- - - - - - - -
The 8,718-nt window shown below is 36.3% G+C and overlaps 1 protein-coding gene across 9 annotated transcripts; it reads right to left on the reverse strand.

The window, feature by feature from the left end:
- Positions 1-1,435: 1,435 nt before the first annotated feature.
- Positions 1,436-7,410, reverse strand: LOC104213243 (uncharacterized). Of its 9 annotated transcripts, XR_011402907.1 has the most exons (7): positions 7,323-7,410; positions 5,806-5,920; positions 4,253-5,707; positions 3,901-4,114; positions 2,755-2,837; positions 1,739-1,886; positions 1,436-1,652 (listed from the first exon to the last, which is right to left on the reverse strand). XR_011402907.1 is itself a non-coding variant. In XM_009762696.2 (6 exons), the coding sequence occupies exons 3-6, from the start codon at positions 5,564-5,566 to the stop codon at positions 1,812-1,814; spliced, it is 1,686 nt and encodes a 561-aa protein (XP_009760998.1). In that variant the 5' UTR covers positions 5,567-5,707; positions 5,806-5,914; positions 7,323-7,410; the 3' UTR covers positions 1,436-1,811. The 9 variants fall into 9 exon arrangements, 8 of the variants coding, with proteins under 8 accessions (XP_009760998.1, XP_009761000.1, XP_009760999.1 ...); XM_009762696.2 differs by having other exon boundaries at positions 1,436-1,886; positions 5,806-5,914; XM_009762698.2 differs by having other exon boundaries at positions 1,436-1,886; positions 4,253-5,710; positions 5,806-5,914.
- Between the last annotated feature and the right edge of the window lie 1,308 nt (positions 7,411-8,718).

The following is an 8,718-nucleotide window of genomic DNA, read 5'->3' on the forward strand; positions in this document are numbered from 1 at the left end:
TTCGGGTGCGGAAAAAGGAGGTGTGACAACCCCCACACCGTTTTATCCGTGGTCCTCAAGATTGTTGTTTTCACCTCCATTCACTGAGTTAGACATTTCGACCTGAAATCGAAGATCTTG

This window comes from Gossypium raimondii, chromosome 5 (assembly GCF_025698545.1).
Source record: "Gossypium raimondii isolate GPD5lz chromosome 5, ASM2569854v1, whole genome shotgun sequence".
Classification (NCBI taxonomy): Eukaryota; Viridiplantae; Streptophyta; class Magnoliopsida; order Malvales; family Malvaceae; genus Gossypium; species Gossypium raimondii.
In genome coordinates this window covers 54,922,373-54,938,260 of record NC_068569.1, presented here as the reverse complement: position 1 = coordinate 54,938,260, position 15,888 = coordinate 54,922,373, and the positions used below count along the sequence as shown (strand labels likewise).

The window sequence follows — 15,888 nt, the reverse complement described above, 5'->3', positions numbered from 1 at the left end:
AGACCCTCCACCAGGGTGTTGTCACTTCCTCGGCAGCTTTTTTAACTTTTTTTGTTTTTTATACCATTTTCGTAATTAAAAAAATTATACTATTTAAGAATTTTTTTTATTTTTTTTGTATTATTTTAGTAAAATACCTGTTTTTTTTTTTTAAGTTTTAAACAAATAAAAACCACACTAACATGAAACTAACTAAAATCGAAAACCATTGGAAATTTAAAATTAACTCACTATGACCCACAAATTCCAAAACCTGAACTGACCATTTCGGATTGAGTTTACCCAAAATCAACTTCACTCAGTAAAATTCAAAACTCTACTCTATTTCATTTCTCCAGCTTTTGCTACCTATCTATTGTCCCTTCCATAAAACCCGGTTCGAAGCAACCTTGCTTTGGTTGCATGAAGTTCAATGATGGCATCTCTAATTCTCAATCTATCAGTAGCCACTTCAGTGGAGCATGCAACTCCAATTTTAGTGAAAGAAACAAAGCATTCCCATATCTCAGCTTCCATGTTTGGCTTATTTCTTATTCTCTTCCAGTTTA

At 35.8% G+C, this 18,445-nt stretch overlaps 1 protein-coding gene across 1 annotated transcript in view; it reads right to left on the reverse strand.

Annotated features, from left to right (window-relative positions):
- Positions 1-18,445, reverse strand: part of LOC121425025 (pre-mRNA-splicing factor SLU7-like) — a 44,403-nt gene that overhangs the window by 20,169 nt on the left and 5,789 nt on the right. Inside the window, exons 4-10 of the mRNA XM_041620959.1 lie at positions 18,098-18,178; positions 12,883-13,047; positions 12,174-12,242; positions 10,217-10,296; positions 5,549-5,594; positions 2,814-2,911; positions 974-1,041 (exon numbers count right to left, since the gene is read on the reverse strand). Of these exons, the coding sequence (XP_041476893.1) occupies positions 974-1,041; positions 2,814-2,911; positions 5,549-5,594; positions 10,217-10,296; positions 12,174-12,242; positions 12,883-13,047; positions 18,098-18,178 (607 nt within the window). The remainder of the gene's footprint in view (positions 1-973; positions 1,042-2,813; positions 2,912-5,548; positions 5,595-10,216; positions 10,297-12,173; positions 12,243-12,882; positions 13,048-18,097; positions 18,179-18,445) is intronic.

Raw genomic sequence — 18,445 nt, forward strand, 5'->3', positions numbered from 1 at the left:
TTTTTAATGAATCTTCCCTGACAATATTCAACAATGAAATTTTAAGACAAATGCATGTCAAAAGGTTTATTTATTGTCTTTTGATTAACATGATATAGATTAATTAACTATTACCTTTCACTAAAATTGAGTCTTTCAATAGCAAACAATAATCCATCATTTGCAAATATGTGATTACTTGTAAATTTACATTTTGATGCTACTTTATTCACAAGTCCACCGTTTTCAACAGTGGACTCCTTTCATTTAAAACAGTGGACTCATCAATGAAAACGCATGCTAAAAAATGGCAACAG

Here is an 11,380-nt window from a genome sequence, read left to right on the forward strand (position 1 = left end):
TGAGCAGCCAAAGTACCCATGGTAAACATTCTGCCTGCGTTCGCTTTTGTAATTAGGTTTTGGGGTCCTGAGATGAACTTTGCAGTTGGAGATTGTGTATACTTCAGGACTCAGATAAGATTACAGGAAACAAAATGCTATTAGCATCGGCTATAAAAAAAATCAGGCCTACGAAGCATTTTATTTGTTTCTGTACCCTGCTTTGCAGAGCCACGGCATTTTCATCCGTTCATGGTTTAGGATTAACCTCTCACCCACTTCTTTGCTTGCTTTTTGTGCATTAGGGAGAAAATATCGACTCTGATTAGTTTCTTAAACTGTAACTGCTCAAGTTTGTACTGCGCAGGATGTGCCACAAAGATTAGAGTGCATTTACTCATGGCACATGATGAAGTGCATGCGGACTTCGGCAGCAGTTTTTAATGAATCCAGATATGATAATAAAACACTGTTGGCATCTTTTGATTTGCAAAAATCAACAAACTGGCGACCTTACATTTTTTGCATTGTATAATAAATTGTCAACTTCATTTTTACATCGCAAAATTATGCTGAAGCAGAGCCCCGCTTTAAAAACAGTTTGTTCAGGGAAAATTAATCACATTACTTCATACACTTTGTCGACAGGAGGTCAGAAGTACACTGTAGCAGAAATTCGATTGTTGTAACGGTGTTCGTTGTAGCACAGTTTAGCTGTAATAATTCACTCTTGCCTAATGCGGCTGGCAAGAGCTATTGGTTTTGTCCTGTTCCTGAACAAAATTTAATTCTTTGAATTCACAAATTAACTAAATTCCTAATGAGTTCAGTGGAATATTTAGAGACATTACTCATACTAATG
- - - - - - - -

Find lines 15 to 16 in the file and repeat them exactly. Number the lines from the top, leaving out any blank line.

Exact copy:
Annotated features, from left to right (window-relative positions):
- Positions 1-18,445, reverse strand: part of LOC121425025 (pre-mRNA-splicing factor SLU7-like) — a 44,403-nt gene that overhangs the window by 20,169 nt on the left and 5,789 nt on the right. Inside the window, exons 4-10 of the mRNA XM_041620959.1 lie at positions 18,098-18,178; positions 12,883-13,047; positions 12,174-12,242; positions 10,217-10,296; positions 5,549-5,594; positions 2,814-2,911; positions 974-1,041 (exon numbers count right to left, since the gene is read on the reverse strand). Of these exons, the coding sequence (XP_041476893.1) occupies positions 974-1,041; positions 2,814-2,911; positions 5,549-5,594; positions 10,217-10,296; positions 12,174-12,242; positions 12,883-13,047; positions 18,098-18,178 (607 nt within the window). The remainder of the gene's footprint in view (positions 1-973; positions 1,042-2,813; positions 2,912-5,548; positions 5,595-10,216; positions 10,297-12,173; positions 12,243-12,882; positions 13,048-18,097; positions 18,179-18,445) is intronic.